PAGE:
Completed Studies

John Templeton Foundation Health and Spirituality Project

The Health and Spirituality project added a multidimensional health assessment module to the Notre Dame Study of Health and Well-being (NDHWB) and combined innovative conceptual, methodological, and statistical approaches to determine how older adults utilize religious and spiritual resources to maintain quality health despite the inevitable presence of challenge and adversity. 150 of the participants in the year 5 wave of the NDHWB were included in this study. For each participant we collected a detailed assessment of health, including biomarkers of stress, indices of health, and disease outcomes to supplement the self-report measures of health and well-being already available in the NDHWB. 

Longitudinal Study of Optimal Aging

The Longitudinal Study of Optimal Aging measured stress as well as outcomes relating to physical and mental health in aging. The study also measured possible resilience resources, or mediators, to this stress/outcomes relationship, including personality characteristics and social/environmental resources. The study covered 12 years, with survey data collected in five waves (once every three years) beginning in 1992. Participants were re-assessed using a similar measure in 1995, 1998, 2001 and 2004. In addition, daily diary data was collected in three bursts. In total, 518 people from the Northern Indiana area participated in the study. Participants ranged in age from 55 to 96 and were originally recruited with phone calls. The project was supported by grant funding from the Institute for Scholarship in the Liberal Arts, University of Notre Dame and from a B/START grant (1 R03 MH53895-01) from the National Institutes of Health.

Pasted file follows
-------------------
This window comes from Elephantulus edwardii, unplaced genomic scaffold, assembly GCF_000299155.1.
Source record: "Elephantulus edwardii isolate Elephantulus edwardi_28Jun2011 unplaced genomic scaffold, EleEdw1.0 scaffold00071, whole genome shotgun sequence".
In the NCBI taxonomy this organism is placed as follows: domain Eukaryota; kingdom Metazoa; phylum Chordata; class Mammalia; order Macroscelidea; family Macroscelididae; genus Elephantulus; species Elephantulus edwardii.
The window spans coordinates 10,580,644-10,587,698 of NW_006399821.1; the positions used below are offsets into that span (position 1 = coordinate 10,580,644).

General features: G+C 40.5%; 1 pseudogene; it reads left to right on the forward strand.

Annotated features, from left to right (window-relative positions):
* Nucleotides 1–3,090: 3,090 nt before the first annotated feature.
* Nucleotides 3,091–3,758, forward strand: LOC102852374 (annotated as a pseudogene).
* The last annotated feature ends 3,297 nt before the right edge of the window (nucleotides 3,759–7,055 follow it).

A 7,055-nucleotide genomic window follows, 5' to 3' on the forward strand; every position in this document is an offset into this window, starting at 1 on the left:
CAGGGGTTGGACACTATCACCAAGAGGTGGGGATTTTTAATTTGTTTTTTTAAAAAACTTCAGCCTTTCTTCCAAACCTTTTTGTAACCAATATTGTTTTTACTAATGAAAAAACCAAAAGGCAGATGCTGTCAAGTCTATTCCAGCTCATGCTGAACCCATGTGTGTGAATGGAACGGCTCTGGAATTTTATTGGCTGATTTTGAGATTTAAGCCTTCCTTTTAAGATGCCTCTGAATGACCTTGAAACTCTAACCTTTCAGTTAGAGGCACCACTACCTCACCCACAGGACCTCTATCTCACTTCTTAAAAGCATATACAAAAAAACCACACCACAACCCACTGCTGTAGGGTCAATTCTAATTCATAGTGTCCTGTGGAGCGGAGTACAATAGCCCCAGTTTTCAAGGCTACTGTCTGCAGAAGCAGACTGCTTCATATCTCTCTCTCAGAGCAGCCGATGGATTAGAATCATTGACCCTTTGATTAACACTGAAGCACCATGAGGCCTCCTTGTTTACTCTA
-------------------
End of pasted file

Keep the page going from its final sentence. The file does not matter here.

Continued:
The Notre Dame Widowhood Study

The Widowhood Study was supported in part by a grant from the National Institutes on Aging (1 RO3 AG18570-01; PI: Bergeman). The study had three primary objectives: 1) to examine the initial process of emotional regulation after conjugal loss, 2) to look at the long term trajectory of adjustment, and 3) to identify resilience resources (e.g., the social support process) that may make important contributions to optimal bereavement outcomes. To be considered eligible for the study, individuals must have had a spouse at least 60 years or older at the time of his death and not involved in a subsequent romantic relationship. Recent widows were identified based on death notices in the newspaper deriving from a Northern Indiana city and its surrounding areas. The sample is comprised of 60 individuals ranging in age from 61 to 82 who were randomly assigned to a target or control group. All participants completed a pre- and post-interview as well as a self-report questionnaire. Additional self-report questionnaire data was collected at 8, 12, 16, 20, 24, 36, 48 and 60 months post loss. The target widow group was also asked to keep a daily diary of their stress and emotions. These daily assesments were collected for 98 days. To assess whether the experience of reporting one's feeling on a daily basis enhanced health and well-being outcomes, the recently widowed control group did not participate in the daily assessments.